Friday, October 03, 2014

“Skiplet” analysis— a line of music

Continuing with the analysis portion of this skiplet-based method of jazz coordination-thingy, in which, in order to learn independence vs. a jazz time feel, we orient everything around the three close-together notes of the cymbal pattern:

A reminder: I promise you this is not just a mass of analytical BS, with which to burden your students until they fire you, and quit drumming. The thing we're trying to do is hard, and it is usually handed to students with no strategy for learning it— they are expected to get it by brute-force practice. What we're doing is giving an actual process for this task; we're replacing no-instruction with instruction. So, it may look like we're complicating the task, but what we're really doing is clarifying it.

The goal in these first posts is just to show you the basic idea, and how to attach the independent notes to the cymbal pattern. Do refer back to the original post on this subject if you don't know what the hell I'm talking about.

First, here is a very well known line of music from Ted Reed's famous book:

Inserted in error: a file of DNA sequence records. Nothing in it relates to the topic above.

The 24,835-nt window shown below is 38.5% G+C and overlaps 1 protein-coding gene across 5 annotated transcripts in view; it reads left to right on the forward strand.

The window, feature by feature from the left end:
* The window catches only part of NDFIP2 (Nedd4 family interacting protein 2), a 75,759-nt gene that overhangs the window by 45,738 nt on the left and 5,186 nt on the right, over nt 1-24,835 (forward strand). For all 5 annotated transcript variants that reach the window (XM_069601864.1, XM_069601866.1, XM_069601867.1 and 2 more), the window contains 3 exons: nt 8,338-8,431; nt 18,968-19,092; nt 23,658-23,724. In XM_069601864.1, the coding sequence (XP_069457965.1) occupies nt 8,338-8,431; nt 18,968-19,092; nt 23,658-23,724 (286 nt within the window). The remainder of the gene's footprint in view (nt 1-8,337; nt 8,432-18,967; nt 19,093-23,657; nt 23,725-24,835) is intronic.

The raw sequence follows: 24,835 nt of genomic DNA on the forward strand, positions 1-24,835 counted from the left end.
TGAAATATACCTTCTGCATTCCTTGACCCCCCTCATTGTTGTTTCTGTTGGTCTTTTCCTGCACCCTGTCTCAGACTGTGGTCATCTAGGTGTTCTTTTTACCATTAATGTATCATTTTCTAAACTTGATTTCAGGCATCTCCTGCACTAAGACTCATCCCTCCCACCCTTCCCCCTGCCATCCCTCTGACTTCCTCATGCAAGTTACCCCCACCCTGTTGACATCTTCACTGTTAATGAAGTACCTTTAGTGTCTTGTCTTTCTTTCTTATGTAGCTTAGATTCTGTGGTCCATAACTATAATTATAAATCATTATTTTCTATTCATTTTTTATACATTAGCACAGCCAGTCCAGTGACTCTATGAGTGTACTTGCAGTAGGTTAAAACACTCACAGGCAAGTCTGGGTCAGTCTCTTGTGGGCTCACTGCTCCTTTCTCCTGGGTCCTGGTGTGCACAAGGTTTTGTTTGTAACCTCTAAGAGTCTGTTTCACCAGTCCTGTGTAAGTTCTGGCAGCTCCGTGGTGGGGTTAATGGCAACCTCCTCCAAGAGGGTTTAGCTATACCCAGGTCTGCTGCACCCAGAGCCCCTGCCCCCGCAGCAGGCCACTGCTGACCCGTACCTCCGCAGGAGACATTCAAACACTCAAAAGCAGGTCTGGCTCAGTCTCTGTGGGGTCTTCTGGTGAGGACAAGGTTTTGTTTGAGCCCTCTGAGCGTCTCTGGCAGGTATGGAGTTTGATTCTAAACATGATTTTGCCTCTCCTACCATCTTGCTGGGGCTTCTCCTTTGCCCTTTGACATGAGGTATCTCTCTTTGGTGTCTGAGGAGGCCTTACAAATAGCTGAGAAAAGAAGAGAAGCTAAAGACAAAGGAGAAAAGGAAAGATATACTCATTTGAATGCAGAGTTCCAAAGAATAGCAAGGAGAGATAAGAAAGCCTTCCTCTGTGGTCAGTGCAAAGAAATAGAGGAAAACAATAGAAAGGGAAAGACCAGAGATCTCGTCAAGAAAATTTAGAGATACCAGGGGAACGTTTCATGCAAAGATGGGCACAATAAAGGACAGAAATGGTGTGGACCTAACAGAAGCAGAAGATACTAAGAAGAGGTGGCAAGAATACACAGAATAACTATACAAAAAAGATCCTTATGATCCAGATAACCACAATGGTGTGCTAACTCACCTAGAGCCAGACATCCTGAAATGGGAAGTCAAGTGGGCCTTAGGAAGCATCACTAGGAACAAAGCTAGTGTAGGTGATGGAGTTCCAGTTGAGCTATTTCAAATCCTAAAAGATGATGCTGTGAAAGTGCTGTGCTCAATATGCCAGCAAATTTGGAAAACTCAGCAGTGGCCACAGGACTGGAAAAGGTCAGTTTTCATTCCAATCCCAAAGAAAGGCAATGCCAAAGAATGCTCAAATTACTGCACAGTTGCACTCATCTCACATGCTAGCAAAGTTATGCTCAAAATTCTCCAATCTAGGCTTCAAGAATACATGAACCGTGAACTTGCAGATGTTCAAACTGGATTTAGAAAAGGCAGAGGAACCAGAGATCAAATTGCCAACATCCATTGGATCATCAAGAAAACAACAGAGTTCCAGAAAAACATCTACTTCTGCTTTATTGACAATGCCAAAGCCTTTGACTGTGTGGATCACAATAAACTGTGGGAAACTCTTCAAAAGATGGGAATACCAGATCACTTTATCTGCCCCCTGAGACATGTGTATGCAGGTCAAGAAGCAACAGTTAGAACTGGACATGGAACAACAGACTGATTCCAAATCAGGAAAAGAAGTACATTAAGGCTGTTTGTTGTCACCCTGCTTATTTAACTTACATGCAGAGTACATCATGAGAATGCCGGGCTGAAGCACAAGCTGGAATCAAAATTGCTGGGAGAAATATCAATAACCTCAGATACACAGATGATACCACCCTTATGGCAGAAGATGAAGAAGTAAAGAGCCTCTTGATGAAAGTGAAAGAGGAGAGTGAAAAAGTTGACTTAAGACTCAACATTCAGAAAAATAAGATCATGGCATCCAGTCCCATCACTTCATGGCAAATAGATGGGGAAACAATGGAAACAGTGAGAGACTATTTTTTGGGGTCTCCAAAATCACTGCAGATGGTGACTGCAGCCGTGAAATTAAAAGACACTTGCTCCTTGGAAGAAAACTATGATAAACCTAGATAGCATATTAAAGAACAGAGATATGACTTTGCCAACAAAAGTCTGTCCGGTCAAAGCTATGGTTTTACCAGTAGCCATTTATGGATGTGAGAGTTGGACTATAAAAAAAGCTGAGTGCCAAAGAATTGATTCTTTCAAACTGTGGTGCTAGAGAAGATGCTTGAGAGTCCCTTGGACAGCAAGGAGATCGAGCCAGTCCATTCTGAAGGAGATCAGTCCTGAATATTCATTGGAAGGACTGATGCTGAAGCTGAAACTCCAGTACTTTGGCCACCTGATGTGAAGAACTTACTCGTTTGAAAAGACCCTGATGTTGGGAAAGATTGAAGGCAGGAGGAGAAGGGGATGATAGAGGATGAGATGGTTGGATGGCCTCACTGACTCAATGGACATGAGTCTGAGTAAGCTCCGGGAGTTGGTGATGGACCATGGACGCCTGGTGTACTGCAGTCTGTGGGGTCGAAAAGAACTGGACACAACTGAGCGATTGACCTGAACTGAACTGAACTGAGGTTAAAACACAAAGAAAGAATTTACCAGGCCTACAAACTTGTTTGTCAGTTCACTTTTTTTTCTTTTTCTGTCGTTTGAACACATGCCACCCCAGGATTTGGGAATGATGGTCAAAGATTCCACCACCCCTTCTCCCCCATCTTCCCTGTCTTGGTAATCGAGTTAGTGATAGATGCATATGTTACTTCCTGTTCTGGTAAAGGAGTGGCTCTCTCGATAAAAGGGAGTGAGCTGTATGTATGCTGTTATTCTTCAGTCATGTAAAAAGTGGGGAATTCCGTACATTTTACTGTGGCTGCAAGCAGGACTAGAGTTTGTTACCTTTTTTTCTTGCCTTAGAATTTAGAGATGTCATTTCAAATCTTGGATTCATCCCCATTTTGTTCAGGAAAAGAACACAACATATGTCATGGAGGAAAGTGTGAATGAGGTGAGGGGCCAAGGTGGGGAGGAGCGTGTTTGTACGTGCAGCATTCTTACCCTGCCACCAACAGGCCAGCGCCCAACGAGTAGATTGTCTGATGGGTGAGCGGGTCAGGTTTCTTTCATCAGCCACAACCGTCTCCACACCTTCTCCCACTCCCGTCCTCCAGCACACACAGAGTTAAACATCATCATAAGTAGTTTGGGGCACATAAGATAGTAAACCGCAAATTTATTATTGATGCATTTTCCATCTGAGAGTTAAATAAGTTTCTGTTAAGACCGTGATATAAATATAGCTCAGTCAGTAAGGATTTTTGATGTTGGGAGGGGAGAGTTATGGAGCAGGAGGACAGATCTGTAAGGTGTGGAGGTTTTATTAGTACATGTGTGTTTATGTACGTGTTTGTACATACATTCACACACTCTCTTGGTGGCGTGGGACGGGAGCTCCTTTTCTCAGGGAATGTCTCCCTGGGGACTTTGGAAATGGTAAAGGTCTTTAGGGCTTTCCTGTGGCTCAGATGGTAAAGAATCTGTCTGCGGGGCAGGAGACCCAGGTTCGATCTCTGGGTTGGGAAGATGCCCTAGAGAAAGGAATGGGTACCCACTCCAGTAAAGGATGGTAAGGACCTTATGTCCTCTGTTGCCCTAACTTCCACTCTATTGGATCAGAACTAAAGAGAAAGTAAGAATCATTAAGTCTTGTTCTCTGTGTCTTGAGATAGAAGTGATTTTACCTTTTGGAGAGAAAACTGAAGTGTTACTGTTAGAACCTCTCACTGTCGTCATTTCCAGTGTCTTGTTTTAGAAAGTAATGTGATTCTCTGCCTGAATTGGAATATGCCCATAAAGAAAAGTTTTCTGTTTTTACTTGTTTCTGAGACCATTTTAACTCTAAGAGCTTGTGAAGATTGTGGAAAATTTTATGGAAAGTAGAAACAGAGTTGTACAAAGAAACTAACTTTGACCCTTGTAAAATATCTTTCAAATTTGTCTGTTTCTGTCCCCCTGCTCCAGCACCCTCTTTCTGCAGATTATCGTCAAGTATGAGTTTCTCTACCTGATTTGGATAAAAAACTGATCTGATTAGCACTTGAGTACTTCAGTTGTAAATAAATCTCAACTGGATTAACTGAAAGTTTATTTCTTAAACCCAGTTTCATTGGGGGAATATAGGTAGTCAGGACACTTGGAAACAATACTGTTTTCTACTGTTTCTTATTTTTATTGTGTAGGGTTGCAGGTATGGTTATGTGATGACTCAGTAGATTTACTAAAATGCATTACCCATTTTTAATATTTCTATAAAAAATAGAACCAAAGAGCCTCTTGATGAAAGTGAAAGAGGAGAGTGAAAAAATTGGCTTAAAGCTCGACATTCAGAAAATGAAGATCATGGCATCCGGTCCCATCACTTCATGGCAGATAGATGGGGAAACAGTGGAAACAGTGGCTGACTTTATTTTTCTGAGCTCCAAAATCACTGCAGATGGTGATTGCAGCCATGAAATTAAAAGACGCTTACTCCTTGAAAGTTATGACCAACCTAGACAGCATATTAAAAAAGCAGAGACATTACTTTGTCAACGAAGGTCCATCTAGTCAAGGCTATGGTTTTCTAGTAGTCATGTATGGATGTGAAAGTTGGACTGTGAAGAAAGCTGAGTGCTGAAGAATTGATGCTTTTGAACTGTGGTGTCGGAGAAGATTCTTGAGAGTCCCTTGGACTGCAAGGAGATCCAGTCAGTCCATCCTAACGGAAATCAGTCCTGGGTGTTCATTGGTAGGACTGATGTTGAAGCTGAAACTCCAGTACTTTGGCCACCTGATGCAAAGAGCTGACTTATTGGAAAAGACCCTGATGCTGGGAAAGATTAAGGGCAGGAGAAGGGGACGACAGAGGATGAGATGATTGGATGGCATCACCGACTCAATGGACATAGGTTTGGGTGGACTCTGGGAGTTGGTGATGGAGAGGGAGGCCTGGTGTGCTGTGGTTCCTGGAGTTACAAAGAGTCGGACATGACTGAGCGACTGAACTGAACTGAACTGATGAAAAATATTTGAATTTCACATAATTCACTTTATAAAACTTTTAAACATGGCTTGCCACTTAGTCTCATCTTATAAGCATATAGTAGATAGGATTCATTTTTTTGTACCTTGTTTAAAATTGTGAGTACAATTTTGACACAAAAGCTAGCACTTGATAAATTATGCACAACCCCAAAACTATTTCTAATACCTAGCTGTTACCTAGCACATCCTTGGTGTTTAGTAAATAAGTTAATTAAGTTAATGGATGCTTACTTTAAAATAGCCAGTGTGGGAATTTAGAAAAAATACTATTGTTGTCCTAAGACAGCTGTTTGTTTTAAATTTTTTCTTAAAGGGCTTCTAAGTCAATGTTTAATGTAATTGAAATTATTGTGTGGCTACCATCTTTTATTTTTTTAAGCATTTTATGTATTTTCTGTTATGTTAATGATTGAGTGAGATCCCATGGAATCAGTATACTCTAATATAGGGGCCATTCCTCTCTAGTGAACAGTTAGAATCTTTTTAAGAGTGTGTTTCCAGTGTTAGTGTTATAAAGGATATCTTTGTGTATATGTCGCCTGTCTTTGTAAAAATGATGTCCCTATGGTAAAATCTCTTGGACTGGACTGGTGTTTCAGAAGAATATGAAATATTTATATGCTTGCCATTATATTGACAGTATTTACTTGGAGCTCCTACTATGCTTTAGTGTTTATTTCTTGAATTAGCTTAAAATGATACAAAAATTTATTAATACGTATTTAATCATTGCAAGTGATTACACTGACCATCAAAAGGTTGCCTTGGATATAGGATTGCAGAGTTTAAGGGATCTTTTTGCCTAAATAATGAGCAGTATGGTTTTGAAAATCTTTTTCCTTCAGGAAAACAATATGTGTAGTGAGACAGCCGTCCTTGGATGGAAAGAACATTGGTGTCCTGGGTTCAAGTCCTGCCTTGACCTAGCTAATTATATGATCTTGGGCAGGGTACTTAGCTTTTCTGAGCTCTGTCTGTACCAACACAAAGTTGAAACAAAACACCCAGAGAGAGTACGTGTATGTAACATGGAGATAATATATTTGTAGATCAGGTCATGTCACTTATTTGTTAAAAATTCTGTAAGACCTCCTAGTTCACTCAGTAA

A common interpretation— the relevant one to what we've been talking about— is to play the top line of the exercise (ignoring the bottom line), while playing jazz time with the cymbal and hihat, swinging all of the 8th notes. Doing that to the line above gives you this:

Here is how we break that up skiplet-style— any notes on the & of 1 or 3 are attached to the skiplet following it. Note that at the end, we play all the way to the 1 of the next line of music— not shown above— which happens to have a snare drum note on it. With this method, we always deal in complete skiplets.

Of course, this is usually done directly, without having the cymbal part written out— the student needs to end up with the complete part, while reading out of Reed. Next time we'll talk about how to get there— how I go about actually teaching this approach.

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